Shopping Cart

What to do when breastfeeding hurts

Posted by Wendy Wright on

A persistent myth about breastfeeding is that it hurts for the first four to six weeks and you just need to persevere through the pain. But the truth is far different - breastfeeding shouldn’t hurt. If it does, something is wrong. Thankfully, painful breastfeeding can usually be resolved with simple adjustments. In other cases, it may take a little time and sleuthing to find the cause and the appropriate treatment. In the meantime, some self-help can get you through.

Think about positioning: No matter what position you’re using – cradle, football, side-lying – your baby’s belly should be toward your body. His ear, shoulder and hip should be aligned so he isn’t turning his head over his shoulder to latch. His neck should be slightly extended (no chin to chest) so he can swallow. His body should be tight against your body with no space in between. You may need to support your breast underneath (with your hand or a rolled towel) so that gravity doesn’t pull the breast down and the nipple out of baby’s mouth. Use pillows under baby or your arms if you feel you need them, but not all moms do.

Get a good latch: Wait for a wide open mouth before bringing baby to the breast. Aim the nipple at the roof of baby’s mouth when latching. Baby’s chin can be pressed into the breast, with his nose touching. These steps allow for a deep, asymmetric latch, which is not only the most comfortable, also leads to the best milk transfer. Spending time skin-to-skin with your baby sometimes facilitates a more comfortable latch. In fact, sometimes the best latch happens when mom is in a reclining position with baby on mom’s abdomen and his head at breast level, and mom allows him to self-attach in this position.

Comfort measures: If you have any broken skin on our around your nipple, be sure to wash it daily with a gentle soap and warm water. Some at home treatments to give you some comfort and help your nipples heal include …

  • Rub a little breastmilk into the nipple right after feeding and allow to air dry (be sure your hands are clean before doing this).
  • Try a saline soak: dip a cotton ball in some water to which some salt has been added (1/2 tsp. salt to one quart warm water) and leave it in place for 10 minutes.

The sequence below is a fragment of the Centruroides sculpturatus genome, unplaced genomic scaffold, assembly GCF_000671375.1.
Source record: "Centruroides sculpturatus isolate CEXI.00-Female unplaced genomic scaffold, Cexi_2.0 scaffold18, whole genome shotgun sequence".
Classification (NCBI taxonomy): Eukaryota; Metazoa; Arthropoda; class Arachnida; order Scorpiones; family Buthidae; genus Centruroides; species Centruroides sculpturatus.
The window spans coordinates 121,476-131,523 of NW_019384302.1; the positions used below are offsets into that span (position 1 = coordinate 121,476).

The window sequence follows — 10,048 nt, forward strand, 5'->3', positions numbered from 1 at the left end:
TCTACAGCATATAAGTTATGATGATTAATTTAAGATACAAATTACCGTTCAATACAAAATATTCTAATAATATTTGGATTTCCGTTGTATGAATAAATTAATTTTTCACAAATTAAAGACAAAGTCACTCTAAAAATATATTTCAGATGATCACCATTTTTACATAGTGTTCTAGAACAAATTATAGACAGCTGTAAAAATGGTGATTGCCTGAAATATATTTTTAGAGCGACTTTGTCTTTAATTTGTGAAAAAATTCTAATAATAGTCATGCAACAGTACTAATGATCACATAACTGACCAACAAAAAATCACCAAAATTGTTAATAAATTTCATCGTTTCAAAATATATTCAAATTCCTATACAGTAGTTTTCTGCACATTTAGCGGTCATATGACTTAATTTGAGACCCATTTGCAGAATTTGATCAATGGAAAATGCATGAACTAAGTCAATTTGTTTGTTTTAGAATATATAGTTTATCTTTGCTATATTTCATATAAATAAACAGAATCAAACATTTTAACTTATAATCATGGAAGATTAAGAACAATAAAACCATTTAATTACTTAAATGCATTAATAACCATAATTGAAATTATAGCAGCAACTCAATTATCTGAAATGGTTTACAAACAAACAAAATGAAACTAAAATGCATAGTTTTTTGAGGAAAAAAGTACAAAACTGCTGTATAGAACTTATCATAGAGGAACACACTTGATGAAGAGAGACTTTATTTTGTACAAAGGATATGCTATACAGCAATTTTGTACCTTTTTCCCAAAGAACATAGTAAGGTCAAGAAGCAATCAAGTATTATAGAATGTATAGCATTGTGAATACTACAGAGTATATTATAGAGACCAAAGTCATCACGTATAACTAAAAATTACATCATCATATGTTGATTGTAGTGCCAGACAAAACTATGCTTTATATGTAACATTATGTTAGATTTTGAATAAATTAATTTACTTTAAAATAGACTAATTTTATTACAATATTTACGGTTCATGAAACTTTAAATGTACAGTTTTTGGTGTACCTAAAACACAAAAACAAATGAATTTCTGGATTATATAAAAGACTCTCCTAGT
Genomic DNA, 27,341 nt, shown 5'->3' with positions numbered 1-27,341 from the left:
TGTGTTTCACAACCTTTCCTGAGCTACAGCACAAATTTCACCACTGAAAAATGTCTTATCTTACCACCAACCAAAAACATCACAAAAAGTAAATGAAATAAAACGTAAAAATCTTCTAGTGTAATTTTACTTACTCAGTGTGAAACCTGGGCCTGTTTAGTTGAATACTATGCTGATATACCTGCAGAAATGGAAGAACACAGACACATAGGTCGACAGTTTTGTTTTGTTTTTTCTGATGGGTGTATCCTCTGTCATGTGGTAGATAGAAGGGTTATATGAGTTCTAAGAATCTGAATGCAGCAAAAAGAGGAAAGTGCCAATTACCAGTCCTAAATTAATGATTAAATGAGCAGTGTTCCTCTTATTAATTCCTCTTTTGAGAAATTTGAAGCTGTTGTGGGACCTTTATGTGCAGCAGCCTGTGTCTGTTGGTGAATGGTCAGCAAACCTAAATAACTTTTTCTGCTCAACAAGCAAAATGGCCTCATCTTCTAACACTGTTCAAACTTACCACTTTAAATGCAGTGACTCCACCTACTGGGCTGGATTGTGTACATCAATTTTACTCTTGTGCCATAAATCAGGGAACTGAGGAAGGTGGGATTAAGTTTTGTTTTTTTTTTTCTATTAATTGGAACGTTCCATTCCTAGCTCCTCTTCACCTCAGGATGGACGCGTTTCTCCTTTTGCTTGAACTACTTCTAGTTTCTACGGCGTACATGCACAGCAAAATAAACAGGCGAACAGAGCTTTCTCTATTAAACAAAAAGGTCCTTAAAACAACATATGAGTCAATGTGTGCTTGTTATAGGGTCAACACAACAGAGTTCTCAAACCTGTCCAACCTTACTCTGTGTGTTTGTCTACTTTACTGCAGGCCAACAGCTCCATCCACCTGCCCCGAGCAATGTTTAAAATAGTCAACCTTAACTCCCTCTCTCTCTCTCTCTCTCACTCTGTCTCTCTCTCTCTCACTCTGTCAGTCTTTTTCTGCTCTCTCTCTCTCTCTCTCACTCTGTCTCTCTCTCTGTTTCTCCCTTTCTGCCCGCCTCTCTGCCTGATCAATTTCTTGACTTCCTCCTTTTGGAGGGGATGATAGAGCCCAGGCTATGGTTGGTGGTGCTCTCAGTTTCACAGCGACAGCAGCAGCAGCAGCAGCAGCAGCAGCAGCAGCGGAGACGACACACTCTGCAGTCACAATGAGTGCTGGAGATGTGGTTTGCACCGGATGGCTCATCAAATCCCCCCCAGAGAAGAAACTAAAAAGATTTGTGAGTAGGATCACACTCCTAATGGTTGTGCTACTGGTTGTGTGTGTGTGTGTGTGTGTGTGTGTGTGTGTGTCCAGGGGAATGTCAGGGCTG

• Use a protective barrier that keeps the skin supple, such as purified lanolin, extra virgin coconut oil, or extra virgin olive oil.
  • Use a hydrogel dressing for wound healing. You can buy these specifically for breastfeeding moms – they simply fit like a breast pad and can be worn inside your bra. You can even use lanolin along with the hydrogel pad.
  • Try breast shells: these hard, dome-shaped shells fit inside your bra and over your nipple, keeping clothing from rubbing against your skin while at the same time allowing air to circulate (which may speed healing).
  • If the nipple is damaged and feeding is excruciating, you may decide to ‘rest the nipple.’ To do this, you will need to keep your supply up by pumping on the more sore side until it is healed while feeding on only the other side. Or you may decide to use a nipple shield as a protective barrier (though nipple shields do come with their own set of side effects). Additionally, you may want to talk to your healthcare provider about a topical prescription to help your nipples heal.

Could there be something else going on? Unresolved pain may mean that there is a problem with baby’s oral anatomy or with your own physiology. For instance, if your baby is tongue-tied, the way he is able to use his tongue is not only painful but doesn’t get him enough milk. If your nipple changes colors with feeding, is compressed when baby unlatches, or aches between feedings, it may be due to vasospasm, thrush or a bacterial infection. Breast pain may be caused by unresolved engorgement, plugged duct, thrush, or mastitis. Working with a knowledgeable breastfeeding professional can help you rule out causes and pinpoint a solution.

As with any breastfeeding problem, the right helper is your best resource. While your mother and your sister may have lots of opinions, you need someone with the skills to get you feeding comfortably. A board certified lactation consultant (IBCLC) will be able to observe your baby at the breast and, along with a full medical history, figure out what is happening to cause the pain. Working together you can find a solution that works best to get you and your baby on the way to pain-free feedings.

 


Older Post Newer Post


0 comments


Leave a comment

Please note, comments must be approved before they are published